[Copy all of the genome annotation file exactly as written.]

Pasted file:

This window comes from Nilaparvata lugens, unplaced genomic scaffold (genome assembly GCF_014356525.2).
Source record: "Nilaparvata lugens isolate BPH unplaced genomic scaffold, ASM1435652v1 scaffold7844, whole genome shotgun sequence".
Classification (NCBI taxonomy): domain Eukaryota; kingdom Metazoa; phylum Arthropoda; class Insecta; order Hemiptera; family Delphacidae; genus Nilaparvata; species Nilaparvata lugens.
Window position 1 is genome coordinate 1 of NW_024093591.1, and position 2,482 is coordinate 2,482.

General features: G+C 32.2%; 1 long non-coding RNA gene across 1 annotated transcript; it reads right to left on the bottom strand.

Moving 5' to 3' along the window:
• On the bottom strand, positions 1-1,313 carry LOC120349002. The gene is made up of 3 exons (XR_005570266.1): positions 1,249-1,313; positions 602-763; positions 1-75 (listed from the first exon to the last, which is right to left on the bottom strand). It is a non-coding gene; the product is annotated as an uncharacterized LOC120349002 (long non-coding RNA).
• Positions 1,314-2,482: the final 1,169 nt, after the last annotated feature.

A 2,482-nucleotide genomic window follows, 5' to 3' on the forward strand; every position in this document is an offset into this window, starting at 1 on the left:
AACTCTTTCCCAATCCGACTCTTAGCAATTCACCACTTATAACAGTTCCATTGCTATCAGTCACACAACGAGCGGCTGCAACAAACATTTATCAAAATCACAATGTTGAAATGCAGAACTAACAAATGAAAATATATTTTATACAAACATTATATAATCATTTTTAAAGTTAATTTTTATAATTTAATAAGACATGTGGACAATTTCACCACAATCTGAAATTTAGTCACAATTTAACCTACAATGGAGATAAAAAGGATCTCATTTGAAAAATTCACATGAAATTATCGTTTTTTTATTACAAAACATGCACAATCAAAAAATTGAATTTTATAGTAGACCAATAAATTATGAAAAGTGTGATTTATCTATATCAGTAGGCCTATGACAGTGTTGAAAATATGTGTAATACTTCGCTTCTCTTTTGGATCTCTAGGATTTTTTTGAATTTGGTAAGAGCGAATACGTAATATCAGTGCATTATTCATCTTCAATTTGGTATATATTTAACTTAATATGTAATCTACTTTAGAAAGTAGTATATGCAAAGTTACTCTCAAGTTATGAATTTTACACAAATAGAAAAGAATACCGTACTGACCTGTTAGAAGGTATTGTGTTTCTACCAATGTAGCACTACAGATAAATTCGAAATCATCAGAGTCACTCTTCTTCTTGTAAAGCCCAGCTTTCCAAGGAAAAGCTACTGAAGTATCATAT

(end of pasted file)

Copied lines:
This window comes from Nilaparvata lugens, unplaced genomic scaffold (genome assembly GCF_014356525.2).
Source record: "Nilaparvata lugens isolate BPH unplaced genomic scaffold, ASM1435652v1 scaffold7844, whole genome shotgun sequence".
Classification (NCBI taxonomy): domain Eukaryota; kingdom Metazoa; phylum Arthropoda; class Insecta; order Hemiptera; family Delphacidae; genus Nilaparvata; species Nilaparvata lugens.
Window position 1 is genome coordinate 1 of NW_024093591.1, and position 2,482 is coordinate 2,482.

General features: G+C 32.2%; 1 long non-coding RNA gene across 1 annotated transcript; it reads right to left on the bottom strand.

Moving 5' to 3' along the window:
• On the bottom strand, positions 1-1,313 carry LOC120349002. The gene is made up of 3 exons (XR_005570266.1): positions 1,249-1,313; positions 602-763; positions 1-75 (listed from the first exon to the last, which is right to left on the bottom strand). It is a non-coding gene; the product is annotated as an uncharacterized LOC120349002 (long non-coding RNA).
• Positions 1,314-2,482: the final 1,169 nt, after the last annotated feature.

A 2,482-nucleotide genomic window follows, 5' to 3' on the forward strand; every position in this document is an offset into this window, starting at 1 on the left:
AACTCTTTCCCAATCCGACTCTTAGCAATTCACCACTTATAACAGTTCCATTGCTATCAGTCACACAACGAGCGGCTGCAACAAACATTTATCAAAATCACAATGTTGAAATGCAGAACTAACAAATGAAAATATATTTTATACAAACATTATATAATCATTTTTAAAGTTAATTTTTATAATTTAATAAGACATGTGGACAATTTCACCACAATCTGAAATTTAGTCACAATTTAACCTACAATGGAGATAAAAAGGATCTCATTTGAAAAATTCACATGAAATTATCGTTTTTTTATTACAAAACATGCACAATCAAAAAATTGAATTTTATAGTAGACCAATAAATTATGAAAAGTGTGATTTATCTATATCAGTAGGCCTATGACAGTGTTGAAAATATGTGTAATACTTCGCTTCTCTTTTGGATCTCTAGGATTTTTTTGAATTTGGTAAGAGCGAATACGTAATATCAGTGCATTATTCATCTTCAATTTGGTATATATTTAACTTAATATGTAATCTACTTTAGAAAGTAGTATATGCAAAGTTACTCTCAAGTTATGAATTTTACACAAATAGAAAAGAATACCGTACTGACCTGTTAGAAGGTATTGTGTTTCTACCAATGTAGCACTACAGATAAATTCGAAATCATCAGAGTCACTCTTCTTCTTGTAAAGCCCAGCTTTCCAAGGAAAAGCTACTGAAGTATCATAT